The non-finito is a direct result of his technique. He uncovered forms within the block of stone and he finished some parts prematurely to aid his vision. Rather than relying on models that he had previously made, he preferred to draw, to measure with his eyes. In this way the process of carving was direct, immediate, open to change, and dynamic.

Captives, Galleria del Academia, Florence. 

There are two different groups of unfinished works. His Captives in the Academia in Florence show how he began to find the figure in the block. In these we can guess that, yes, he would have finished them more over time. Many of us are pleased that he did not, because we can look over his shoulder and see how he began and how he carved. He dived into the depth of the block to find the energy of the torso and only then, determined where limbs could be and how big they would be.  

There are other works left unfinished where we can surmise that he left them that way because of the way they looked. He made an aesthetic judgment. 

The two large round Madonnas with Child, the two tondi, are examples of this. He considered them finished. They have tool marks from the roughing out point chisel, the subia,  as well as extensive modeling with the tooth chisel, the gradina. 

 

Madonna and Child with the Infant Baptist (Taddei Tondo), Royal Academy of Arts, London.

Pitti Tondo, Museo Nationale del Bargello, Florence. 

 His portrait of Brutus is another example of a carving with multiple textures from different tools that is considered finished. There are two Pietas unfinished. The Florentine Duomo one may have been finished but for a flaw in the ,marble which apparently caused the sculptor to smash it with a hammer. A leg of Christ is completely missing. It is interesting that on display viewers accept this as a complete work. The other unfinished Pieta is the Rondanini.  

One of my first sculptures was from a boulder from the side of the road shaped like an egg. I carved a simple profile on it. Then as I looked at it for some weeks, it occurred to me that there may be another face inside, under the one on the surface. I uncovered it as if breaking through an egg shell. It is called Egg Head Muse. Michelangelo's carving method is one of uncovering and in particular, uncovering and prematurely finishing some area, a high point, and then using that as a visual starting point to measure from, measuring from what is finished to see the rest of the form. Unlike other sculptors he, and subsequently I, reserve the right to make changes based on drawing decisions using evidence from parts that are finished. Essentially this tells how his non-finito method of carving differs from all linear reasonable methods based on roughing out all over.  

Egg Head Muse, marble, life size, private collection Boston. 

There exists a bias in favor of the logical, the sequential, based on the broad assumption that because clay modeling is easier it must be better. More control is always better. Model in clay, cast in plaster, give that to an artisan who can deal with the intractable hard stone and make a copy. The problem is the best results are copies, and can be lifeless the further removed you become from the hand of the artist.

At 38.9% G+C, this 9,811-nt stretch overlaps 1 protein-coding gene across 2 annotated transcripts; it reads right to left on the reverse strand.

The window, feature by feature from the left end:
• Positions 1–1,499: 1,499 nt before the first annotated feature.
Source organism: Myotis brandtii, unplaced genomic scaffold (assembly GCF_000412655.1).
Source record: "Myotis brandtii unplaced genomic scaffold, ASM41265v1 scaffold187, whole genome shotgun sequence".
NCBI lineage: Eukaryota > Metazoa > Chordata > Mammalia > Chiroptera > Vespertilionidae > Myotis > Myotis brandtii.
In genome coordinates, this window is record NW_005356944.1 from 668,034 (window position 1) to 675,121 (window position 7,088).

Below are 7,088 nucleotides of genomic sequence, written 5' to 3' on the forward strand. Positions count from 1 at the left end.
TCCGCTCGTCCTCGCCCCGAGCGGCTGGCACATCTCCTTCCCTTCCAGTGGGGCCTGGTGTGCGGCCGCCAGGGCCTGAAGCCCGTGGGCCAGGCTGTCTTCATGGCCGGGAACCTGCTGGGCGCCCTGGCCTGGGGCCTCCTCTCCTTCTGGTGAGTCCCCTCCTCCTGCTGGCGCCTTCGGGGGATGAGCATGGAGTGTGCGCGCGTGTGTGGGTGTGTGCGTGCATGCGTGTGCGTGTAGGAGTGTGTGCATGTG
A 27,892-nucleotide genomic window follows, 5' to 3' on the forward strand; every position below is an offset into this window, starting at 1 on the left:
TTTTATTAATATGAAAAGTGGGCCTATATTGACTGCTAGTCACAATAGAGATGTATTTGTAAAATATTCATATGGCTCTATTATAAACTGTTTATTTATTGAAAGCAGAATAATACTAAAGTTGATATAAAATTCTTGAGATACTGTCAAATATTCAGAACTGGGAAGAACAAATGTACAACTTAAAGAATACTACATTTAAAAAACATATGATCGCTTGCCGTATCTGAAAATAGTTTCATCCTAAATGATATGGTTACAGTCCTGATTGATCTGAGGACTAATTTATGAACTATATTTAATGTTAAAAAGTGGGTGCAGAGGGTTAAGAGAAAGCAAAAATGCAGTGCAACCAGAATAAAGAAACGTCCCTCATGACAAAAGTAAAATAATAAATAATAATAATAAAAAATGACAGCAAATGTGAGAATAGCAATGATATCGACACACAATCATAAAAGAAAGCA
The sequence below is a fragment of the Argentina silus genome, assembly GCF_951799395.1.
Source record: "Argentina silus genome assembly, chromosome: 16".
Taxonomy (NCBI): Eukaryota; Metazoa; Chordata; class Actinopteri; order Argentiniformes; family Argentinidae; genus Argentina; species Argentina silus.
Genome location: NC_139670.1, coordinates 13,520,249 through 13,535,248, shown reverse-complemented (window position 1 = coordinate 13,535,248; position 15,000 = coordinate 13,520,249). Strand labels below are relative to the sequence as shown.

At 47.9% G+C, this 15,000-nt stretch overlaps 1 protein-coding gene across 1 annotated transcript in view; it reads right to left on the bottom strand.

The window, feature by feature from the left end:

Michelangelo's carvings are dynamic because carving is not just a means to reproduce something conceived by modeling in clay, by adding on. Carving is a way of thinking, a way of seeing what is not yet there. Each tool leaves a surface rich in suggesting forms. For me now, even the point chisel breaking off large chunks of stone can leave a surface that will suggest, for example, drapery folds. It is similar to Leonardo's advice to artists to study stains on a wall or on paper and envision a landscape. It is collaborative as apposed to an imposition of will upon the material.  

Grinder Heads 

Which brings us to the all pervasive contemporary method of carving marble at this time. It is done with an electric grinder with diamond embedded abrasive disks. It is fast and efficient. But the method dictates the shapes. The result is the all pervasive style in Carrara and Pietrasanta of figures with general smooth shapes and what I have named "Grinder Heads". The tool wants to make general shapes. An example of considerable tonnage is the public sculpture in Carrara with a grinder head. Grinder heads are ubiquitous. 

Grinder Head Figure, Carrara 

Sculptors from the present diamond grinder age think it is too hard to learn what a face looks like, too hard to learn anatomy, too difficult to study the masters. We are in the grinder head era now, the computer carving era is fast upon us.  

Does settling for grinder heads come from a form of Relativism that proposes that all truths are equal, all methods of expressing oneself are all right, things do not have value, or quality in themselves? Who could ever judge such a thing as quality? When Truth is taken apart, Beauty falls and breaks like an egg shell, they fall together.  

The methods and means of carving marble dictate how the sculptures look.  

 

Madonna and Child, detail, unfinished, by the author, Carrara, 2014.

 

 

 

                                       

 

   

Sacred Art II, Sacred Art and Modernism  Presented at Honors Colloquium, Perspectives on Modern Art, March 19, 2014, Ave Maria University, Ave Maria, Florida

Sacred Art    Published The Italian Insider January 20, 2014       Magnificent-M.P. Wonderful- M.N 

Drawing Saint Cecilia

Papal Conclave- Rome Photos 2013  

 

ArcAngelic Vision,  From Joseph Pearce's Magazine The Saint Austin Review, Nov/Dec 2013, article and cover. 

 updated September 16, 2014  

 

 

 

 

 

 

 

 

 

 

 

 

           

                  

Sacred Art II, Sacred Art and Modernism  Presented at Honors Colloquium, Perspectives on Modern Art, March 19, 2014, Ave Maria University, Ave Maria, Florida

Sacred Art    Published The Italian Insider January 20, 2014       Magnificent-M.P. Wonderful- M.N 

Drawing Saint Cecilia

Papal Conclave- Rome Photos 2013  

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copyright Cornelius Edmund Sullivan 2014